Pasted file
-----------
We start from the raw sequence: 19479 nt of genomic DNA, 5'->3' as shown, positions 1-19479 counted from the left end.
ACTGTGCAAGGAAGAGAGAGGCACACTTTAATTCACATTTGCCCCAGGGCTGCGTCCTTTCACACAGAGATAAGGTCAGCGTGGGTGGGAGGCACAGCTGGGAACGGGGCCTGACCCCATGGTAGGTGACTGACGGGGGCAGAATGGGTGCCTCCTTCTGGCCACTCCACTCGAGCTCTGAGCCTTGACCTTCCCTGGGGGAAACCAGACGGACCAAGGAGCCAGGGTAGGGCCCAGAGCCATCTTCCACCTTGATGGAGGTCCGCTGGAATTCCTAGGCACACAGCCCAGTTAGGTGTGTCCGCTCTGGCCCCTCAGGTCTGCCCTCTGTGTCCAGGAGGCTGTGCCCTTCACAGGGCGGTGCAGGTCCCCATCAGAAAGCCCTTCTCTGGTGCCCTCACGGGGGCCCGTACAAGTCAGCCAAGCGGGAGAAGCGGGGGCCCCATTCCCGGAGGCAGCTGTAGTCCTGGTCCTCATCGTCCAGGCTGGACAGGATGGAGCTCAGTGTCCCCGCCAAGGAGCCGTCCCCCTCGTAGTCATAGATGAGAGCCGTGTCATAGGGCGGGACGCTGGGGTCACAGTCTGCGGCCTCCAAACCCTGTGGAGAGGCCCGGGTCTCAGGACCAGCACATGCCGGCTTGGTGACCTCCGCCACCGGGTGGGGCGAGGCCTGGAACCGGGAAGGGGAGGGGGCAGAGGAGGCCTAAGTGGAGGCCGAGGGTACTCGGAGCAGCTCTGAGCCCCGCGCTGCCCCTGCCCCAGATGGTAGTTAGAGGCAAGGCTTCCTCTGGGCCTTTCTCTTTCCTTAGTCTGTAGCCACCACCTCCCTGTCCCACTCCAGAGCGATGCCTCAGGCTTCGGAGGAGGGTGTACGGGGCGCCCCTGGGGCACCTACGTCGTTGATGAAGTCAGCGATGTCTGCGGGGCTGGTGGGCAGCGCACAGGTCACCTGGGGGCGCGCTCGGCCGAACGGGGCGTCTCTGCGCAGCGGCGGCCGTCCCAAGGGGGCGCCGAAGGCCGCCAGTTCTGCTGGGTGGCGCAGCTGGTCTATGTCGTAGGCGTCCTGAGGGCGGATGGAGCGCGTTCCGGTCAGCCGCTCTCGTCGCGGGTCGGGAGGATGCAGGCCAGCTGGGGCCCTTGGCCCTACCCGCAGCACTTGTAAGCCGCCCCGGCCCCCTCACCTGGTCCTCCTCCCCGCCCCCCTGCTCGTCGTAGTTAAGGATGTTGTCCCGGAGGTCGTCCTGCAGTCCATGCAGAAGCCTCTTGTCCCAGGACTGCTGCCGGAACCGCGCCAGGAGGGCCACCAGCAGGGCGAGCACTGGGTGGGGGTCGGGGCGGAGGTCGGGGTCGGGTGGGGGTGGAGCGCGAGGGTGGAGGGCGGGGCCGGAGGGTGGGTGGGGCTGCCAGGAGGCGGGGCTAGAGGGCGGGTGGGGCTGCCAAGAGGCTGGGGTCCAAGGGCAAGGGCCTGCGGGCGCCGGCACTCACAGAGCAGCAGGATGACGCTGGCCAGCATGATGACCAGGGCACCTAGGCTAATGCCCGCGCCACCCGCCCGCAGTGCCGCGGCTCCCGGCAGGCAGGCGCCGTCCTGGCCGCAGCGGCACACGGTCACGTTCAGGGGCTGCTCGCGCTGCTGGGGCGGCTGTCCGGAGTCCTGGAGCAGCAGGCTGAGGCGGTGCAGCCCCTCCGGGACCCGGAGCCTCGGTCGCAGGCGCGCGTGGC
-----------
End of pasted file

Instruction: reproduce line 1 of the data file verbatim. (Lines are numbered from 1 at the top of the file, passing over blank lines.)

We start from the raw sequence: 19479 nt of genomic DNA, 5'->3' as shown, positions 1-19479 counted from the left end.